Unorthodox Chili

27 Jan

Chili is one of those American dishes where everyone and their mother has an opinion about how it should be done. From Texans who swear up and down that it’s not chili if it has beans in it, to Cincinnati chili served over spaghetti with kidney beans, there is one true recipe and all others are heretical deviations.

Being a Californian, I don’t have a dog in this particular fight, but I think my recipe for chili is quite tasty, orthodox or not. The original version from the magazine Bon Appétit uses turkey, but I prefer beef’s stronger taste. This is also even better after a day in the fridge to let the flavours round out.

A caveat: don’t eat this chili if you have an important presentation or a hot date in your near future. It results in a smaller version of the farting scene in Blazing Saddles.

White Bean Chili (adapted from Bon Appétit)

Serves 4

1 tablespoon vegetable oil
1 medium onion, roughly chopped
0.75 teaspoons dried oregano
0.75 teaspoons ground cumin
500g extra lean beef mince
2 tablespoons mild chili powder
1 bay leaf
1 tablespoon unsweetened cocoa powder
1 teaspoon salt
0.25 teaspoon ground cinnamon
400g tin whole tomatoes
500ml beef stock
700g passata
2 400g tins cannellini beans, rinsed in a colander and drained

To serve:
1 medium onion, chopped
Plain low-fat Greek yogurt (or sour cream if you’re feeling indulgent)

Warm the oil in a saucepan over medium heat. When hot, add the onion and fry for 8-9 minutes, until it’s translucent and just beginning to turn brown. Then add the cumin and oregano and fry for one minute.

Add the mince and turn up the heat to medium-high. Cook until there’s no pink left, around 4-5 minutes. Then add the chili powder, bay, cocoa powder, salt, cinnamon, and whole tomatoes. Using your stirring spoon, crush the tomatoes against the side of the saucepan.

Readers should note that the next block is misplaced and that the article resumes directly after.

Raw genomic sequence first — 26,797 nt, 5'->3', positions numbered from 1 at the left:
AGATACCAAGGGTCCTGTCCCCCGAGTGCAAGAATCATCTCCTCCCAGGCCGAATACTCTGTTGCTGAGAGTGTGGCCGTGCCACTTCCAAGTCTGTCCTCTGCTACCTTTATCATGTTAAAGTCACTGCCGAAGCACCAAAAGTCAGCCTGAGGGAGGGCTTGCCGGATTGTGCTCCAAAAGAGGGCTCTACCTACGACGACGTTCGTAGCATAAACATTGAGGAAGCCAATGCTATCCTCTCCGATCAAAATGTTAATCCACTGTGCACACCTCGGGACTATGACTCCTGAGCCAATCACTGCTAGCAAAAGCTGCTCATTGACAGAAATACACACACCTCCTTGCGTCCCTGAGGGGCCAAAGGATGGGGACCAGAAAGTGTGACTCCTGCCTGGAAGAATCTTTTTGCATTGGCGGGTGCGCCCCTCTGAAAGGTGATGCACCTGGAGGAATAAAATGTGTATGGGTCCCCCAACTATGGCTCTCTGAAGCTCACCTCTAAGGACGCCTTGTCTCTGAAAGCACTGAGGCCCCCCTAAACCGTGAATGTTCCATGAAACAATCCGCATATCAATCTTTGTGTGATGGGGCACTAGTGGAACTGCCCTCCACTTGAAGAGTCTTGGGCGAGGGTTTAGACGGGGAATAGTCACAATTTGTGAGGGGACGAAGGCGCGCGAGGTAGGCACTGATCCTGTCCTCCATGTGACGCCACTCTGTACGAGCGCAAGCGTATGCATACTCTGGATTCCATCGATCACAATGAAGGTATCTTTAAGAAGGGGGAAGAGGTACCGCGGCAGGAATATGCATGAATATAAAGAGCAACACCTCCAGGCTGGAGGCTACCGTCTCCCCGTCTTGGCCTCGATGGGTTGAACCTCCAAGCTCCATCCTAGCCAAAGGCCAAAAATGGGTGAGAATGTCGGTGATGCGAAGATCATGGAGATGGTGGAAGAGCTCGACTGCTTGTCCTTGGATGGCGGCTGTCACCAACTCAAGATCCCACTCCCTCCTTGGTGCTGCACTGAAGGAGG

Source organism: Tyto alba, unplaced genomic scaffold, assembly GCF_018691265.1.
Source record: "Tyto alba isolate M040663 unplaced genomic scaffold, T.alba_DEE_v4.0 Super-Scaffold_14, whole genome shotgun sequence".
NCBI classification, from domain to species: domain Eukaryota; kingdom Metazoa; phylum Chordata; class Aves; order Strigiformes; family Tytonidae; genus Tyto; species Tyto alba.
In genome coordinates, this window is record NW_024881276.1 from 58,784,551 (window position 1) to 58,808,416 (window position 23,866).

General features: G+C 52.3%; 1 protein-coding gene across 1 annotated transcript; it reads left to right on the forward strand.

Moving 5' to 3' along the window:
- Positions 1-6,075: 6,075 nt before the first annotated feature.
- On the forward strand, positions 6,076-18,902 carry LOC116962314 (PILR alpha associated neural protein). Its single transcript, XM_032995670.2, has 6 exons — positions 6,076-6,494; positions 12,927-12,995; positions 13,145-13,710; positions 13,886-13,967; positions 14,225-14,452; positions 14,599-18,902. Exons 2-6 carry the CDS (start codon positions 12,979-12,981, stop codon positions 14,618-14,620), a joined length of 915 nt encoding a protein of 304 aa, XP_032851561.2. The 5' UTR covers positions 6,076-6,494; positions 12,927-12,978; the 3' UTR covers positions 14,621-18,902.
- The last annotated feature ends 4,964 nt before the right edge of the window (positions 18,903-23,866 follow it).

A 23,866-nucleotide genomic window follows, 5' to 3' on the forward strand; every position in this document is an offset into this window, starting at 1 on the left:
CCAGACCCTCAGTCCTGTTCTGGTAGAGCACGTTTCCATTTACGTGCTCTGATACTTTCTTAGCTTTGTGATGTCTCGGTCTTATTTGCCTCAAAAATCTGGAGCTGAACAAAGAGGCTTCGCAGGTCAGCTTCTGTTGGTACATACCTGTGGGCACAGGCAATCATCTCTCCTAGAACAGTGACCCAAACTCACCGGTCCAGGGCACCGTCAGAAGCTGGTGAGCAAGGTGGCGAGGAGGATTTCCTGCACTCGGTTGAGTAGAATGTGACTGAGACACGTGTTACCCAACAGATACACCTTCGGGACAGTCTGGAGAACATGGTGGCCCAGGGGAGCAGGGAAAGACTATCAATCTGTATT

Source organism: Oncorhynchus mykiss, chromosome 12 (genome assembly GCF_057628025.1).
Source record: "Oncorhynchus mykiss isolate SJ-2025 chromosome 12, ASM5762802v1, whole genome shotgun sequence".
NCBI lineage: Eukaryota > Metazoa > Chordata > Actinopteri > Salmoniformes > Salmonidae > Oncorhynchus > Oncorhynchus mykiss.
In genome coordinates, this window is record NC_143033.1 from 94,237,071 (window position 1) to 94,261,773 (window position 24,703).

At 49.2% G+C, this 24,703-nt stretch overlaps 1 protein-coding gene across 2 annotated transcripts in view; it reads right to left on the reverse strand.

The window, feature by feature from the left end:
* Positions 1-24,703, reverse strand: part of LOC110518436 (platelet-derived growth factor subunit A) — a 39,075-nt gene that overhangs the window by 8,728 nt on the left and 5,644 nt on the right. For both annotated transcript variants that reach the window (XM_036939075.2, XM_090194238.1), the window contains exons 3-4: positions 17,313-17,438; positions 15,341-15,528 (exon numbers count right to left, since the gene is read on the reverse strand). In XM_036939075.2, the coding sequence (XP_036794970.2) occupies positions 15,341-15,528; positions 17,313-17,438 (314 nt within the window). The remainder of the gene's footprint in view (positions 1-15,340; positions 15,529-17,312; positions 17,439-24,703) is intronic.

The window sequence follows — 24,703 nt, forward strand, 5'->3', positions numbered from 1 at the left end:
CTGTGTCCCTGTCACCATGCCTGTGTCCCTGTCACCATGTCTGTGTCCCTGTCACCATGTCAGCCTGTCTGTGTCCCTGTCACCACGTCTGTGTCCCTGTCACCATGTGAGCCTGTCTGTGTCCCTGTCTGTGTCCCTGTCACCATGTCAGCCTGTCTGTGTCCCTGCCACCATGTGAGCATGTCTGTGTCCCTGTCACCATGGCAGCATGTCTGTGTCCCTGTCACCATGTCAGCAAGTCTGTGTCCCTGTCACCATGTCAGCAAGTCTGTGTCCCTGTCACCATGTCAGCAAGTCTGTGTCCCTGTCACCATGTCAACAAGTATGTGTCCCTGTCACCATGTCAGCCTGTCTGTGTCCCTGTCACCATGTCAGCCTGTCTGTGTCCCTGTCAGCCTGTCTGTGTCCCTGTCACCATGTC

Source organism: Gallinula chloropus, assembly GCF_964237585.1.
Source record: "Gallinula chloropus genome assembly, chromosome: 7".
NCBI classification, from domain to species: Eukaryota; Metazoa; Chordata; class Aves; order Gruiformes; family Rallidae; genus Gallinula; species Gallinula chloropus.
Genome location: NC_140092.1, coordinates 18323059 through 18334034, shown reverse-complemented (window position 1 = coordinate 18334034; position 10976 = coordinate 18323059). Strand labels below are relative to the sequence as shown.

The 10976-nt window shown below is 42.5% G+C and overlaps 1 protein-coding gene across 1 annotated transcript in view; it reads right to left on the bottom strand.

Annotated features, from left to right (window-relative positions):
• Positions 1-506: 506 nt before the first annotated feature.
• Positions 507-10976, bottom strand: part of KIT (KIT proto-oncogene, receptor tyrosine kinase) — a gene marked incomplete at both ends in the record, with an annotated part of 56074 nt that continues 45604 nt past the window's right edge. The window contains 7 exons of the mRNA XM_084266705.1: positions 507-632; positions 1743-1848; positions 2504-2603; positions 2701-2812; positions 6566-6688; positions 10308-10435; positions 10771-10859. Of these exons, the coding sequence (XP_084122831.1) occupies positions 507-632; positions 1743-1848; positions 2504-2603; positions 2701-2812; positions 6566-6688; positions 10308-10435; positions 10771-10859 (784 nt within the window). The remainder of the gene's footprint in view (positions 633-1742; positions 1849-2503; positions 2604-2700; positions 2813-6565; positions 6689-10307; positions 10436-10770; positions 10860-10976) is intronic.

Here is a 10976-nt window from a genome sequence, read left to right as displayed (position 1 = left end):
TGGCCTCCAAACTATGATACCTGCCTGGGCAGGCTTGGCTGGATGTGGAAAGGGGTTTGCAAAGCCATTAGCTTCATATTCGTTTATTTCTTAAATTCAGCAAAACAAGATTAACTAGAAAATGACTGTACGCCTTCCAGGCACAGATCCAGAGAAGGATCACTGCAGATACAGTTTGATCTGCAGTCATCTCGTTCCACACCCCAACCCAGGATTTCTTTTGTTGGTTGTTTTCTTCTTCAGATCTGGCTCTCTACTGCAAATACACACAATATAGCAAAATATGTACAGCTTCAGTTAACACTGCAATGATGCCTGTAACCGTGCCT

Mixing in spices and whole tomatoes.

Pour in the passata and beef stock, and bring everything to a simmer. Take the heat down to medium-low, and cook for at least 40 minutes and an hour at most. If you leave it for closer to an hour, the flavours have more time to blend.

Add the beans to the pot, and simmer for another ten minutes, until the beans are getting soft and absorbing some of the taste of the sauce. Serve up in bowls with the chopped onion and yogurt/sour cream.



4 Responses to “Unorthodox Chili”

  1. Erin January 27, 2012 at 5:32 PM #

    Wow that clip actually made me feel slightly queasy!! The fact that ‘The Wasp (Texas Radio And The Big Beat)’ by the Doors was playing in the background made it even funnier!!

    The chili looks amazing though!

  2. Lucy February 2, 2012 at 4:38 PM #

    Yummm…I could go for some chili. That looks delicious. I might try this out with Smart Ground (, since I am off meat.

    • tomatoesandradiowire February 2, 2012 at 4:58 PM #

      Sure, go for it! Vis-a-vis the beef stock, probably the best sub is veggie stock, as opposed to mushroom broth. Mushroom is a bit too strong and funky a flavour to play nicely with the other spices.

      • Lucy February 3, 2012 at 5:06 PM #

        Thanks for the suggestion! Veggie is what I usually do anyhow (since I don’t like mushrooms). I will report back on how the further unorthodoxification (that’s a word, right?!) goes.

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